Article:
Warren Leight's 1998 fictionalized memory play about his parents — an emotionally arid jazz trumpeter and an operatically unhappy waitress — is as wry and wrenching as the instrumental ballads that run through the story. But Ka-Tet Theatre Company's production, staged by Richard Stockton Rand, doesn't balance the wit and the agony well enough for all of Leight's tenderness and torment to register. Yet there are moments that clutch the heart as the slow-motion train wreck of a marriage runs off the rails of alcoholism, bipolar disorder and the hand-to-mouth difficulties of life as a "side man."
The play, set between 1953 and 1985, has a narrator and Leight stand-in, Clifford (Dan Meisner), who opens the show with a monologue about his parents that reveals the secret of their attraction to each other: "The rocks in her head fit the holes in his." Clifford is a visual artist; Tracy Otwell's set design cleverly incorporates Clifford's collaged streetscapes of 1950s Manhattan. He has come back to visit his now-divorced parents before moving to California, away from the role he has played most of his life as the mediator for parental battles. But as the story unfolds, it's clear that though Gene (Jeremy Clark) and Terry (Suzanne Miller) no longer live together, they'll never be untangled from each other, either.
Clifford is really narrating the demise of two different beasts: his parents' marriage and jazz in America, the latter besieged by the onset of rock 'n' roll and an art form seldom explored in pop culture. Gene, his son observes, "could sense everything when he was blowing and almost nothing when he wasn't." He travels with a pack of three fellow musicians: the smack-addicted Jonesy (Rich Logan, in a show-stealing performance), nerdy lateral-lisping Ziggy (Jeffrey Gitelle) and ladies' man Al (Scott Allen Luke), who becomes one of the many husbands of good-hearted brassy waitress Patsy (Kathryn Bartholomew).
When he's with the guys or on the bandstand, Gene comes alive. At home, especially once Terry's booze-compounded mental illness takes over, he wilts.
In fact, he's so passive that he doesn't even mind when another musician gets the credit in a review for the solos he recorded. Gene's passivity feeds Terry's rage, and Clifford is the one picking up the pieces. Clark does a decent job as a man who shuts down and freezes up when he doesn't have the shield of his instrument in front of him, but Miller's Terry goes from zero to crazy with few stops in between, lessening the sympathy we should feel for her.
Meisner has an endearing presence, but he doesn't successfully negotiate the shifts between narrating Clifford's story and being in the moments as they unfold. (One fine exception is a scene where he has to coax his suicidal mother off the fire escape.) There are also some splendid comic interludes with the boys in the band as they explain "jazzonomics" — the delicate balance between unemployment and money earned from (increasingly subpar) gigs. And there is one absolutely golden segment where the musicians listen rapturously to "Night in Tunisia" by Clifford Brown — the namesake of the narrator and a man who died tragically young. For those few transcendent minutes, one understands why all the economic privations and the messed-up relationships don't matter to these side men.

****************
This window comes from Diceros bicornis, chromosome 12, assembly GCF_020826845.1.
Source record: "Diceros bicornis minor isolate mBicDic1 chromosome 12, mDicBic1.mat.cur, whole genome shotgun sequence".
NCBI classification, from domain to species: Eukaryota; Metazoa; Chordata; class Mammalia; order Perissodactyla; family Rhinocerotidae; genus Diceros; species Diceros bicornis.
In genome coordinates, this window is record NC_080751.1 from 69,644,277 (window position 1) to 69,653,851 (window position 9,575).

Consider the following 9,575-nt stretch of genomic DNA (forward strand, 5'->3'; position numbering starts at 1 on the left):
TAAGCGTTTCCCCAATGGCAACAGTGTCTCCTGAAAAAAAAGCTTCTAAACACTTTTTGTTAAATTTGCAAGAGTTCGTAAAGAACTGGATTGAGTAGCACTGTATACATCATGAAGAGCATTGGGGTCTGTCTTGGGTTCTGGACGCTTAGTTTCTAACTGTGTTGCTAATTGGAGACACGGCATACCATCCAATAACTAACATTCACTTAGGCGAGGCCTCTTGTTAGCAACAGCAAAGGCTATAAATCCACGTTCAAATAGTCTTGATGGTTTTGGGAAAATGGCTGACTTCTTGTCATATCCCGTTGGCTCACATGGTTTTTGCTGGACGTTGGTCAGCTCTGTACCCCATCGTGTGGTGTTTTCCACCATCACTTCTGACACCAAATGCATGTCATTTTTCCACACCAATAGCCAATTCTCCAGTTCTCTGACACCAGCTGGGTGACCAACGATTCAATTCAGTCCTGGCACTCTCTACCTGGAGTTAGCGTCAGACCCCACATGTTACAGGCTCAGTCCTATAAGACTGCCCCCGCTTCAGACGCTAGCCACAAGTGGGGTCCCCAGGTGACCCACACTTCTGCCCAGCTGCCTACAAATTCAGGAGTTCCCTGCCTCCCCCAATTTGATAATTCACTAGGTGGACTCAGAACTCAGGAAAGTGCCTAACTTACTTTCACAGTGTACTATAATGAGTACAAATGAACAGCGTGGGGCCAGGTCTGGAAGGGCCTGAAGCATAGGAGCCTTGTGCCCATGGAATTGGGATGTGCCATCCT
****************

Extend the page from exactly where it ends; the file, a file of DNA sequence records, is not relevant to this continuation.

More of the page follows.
Through Aug. 20 at City Lit Theater, 1020 W. Bryn Mawr Ave.; $20 at 800-838-3006 or katettheatre.org
Lisa Linke hosts this Sunday-night variety show, assuming the persona of a different high school teacher each week who welcomes improv and sketch artists from rival schools. On opening night, Linke was hilarious as "Mr. Wallace," an in-over-his-head PE teacher subbing for a physics class, chugging gin and complaining about how Title IX (the federal law mandating equal opportunities for women in college sports) had destroyed his dreams of a baseball career.
The rest of the evening was uneven, with Pat Dwyer and Erin Pallesen of the duo Kerpatty! delivering the most solid performances in a series of scenes that reflected male competitiveness — from an awkward father-son game of catch to a blissfully absurd interlude where Dwyer tried to draw a picture in the air with his hands of his allegedly hot new girlfriend's physique, with dumbfounding results. "Is she a mascot of some sort?" Pallesen asked as Dwyer created ever-more-improbable dimensions for her.
The evening could use more structured integration of the visiting troupes into the high school motif, but as a cheap and relaxed nightcap for an end-of-summer weekend, it's not a bad elective.
Through Sept. 4 at the Spot, 4437 N. Broadway; $5 at 773-728-8934 or spotchicago.comCopyright © 2014, Los Angeles Times